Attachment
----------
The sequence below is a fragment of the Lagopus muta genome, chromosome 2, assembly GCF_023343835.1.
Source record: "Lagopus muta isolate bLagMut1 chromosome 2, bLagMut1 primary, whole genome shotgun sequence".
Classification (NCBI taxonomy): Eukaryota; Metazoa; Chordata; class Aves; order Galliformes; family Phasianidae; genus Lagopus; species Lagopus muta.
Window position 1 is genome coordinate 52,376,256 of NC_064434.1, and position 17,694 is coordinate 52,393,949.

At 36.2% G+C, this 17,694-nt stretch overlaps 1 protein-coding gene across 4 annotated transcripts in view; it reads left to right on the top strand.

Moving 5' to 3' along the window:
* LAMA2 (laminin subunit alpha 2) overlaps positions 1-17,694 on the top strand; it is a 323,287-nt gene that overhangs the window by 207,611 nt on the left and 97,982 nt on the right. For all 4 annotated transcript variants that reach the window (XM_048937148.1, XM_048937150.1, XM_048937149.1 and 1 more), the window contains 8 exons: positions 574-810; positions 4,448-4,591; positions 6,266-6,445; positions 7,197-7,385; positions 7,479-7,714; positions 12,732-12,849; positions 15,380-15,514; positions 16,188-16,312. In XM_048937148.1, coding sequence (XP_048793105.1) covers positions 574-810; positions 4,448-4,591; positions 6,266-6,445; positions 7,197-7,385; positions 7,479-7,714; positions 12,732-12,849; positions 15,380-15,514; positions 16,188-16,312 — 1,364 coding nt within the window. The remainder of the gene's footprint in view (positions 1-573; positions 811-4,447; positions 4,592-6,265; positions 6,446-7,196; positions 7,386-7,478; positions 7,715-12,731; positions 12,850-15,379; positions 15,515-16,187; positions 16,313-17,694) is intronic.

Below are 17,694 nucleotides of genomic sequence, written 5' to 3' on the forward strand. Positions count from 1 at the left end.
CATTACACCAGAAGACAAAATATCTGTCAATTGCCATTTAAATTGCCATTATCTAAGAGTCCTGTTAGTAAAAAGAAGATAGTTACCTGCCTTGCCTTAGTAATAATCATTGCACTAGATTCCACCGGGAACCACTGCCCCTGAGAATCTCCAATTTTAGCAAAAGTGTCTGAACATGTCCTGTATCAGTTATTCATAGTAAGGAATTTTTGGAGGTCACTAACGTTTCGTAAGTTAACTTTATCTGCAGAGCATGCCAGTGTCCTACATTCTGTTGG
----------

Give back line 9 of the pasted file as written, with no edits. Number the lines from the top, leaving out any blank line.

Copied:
CATTACACCAGAAGACAAAATATCTGTCAATTGCCATTTAAATTGCCATTATCTAAGAGTCCTGTTAGTAAAAAGAAGATAGTTACCTGCCTTGCCTTAGTAATAATCATTGCACTAGATTCCACCGGGAACCACTGCCCCTGAGAATCTCCAATTTTAGCAAAAGTGTCTGAACATGTCCTGTATCAGTTATTCATAGTAAGGAATTTTTGGAGGTCACTAACGTTTCGTAAGTTAACTTTATCTGCAGAGCATGCCAGTGTCCTACATTCTGTTGG